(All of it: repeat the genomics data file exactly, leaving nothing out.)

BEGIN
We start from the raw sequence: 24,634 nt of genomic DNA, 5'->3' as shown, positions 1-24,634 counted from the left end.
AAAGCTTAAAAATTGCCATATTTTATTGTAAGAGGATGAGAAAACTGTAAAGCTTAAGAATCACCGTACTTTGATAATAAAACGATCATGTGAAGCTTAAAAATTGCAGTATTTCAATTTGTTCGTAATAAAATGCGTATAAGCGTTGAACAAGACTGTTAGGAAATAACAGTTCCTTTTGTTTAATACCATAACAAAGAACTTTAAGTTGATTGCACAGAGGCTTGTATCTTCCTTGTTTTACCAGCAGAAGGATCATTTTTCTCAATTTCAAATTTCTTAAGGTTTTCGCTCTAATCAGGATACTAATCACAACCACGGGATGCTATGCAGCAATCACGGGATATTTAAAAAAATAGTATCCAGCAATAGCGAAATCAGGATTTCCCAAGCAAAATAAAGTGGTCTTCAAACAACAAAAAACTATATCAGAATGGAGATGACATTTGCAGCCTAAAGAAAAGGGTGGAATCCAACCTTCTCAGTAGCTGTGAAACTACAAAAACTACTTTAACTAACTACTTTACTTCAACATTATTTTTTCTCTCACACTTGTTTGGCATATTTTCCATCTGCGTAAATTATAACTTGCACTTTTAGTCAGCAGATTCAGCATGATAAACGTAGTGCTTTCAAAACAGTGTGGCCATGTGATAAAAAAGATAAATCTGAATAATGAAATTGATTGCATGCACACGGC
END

We start from the raw sequence: 24,634 nt of genomic DNA, 5'->3' as shown, positions 1-24,634 counted from the left end.
AAAGCTTAAAAATTGCCATATTTTATTGTAAGAGGATGAGAAAACTGTAAAGCTTAAGAATCACCGTACTTTGATAATAAAACGATCATGTGAAGCTTAAAAATTGCAGTATTTCAATTTGTTCGTAATAAAATGCGTATAAGCGTTGAACAAGACTGTTAGGAAATAACAGTTCCTTTTGTTTAATACCATAACAAAGAACTTTAAGTTGATTGCACAGAGGCTTGTATCTTCCTTGTTTTACCAGCAGAAGGATCATTTTTCTCAATTTCAAATTTCTTAAGGTTTTCGCTCTAATCAGGATACTAATCACAACCACGGGATGCTATGCAGCAATCACGGGATATTTAAAAAAATAGTATCCAGCAATAGCGAAATCAGGATTTCCCAAGCAAAATAAAGTGGTCTTCAAACAACAAAAAACTATATCAGAATGGAGATGACATTTGCAGCCTAAAGAAAAGGGTGGAATCCAACCTTCTCAGTAGCTGTGAAACTACAAAAACTACTTTAACTAACTACTTTACTTCAACATTATTTTTTCTCTCACACTTGTTTGGCATATTTTCCATCTGCGTAAATTATAACTTGCACTTTTAGTCAGCAGATTCAGCATGATAAACGTAGTGCTTTCAAAACAGTGTGGCCATGTGATAAAAAAGATAAATCTGAATAATGAAATTGATTGCATGCACACGGC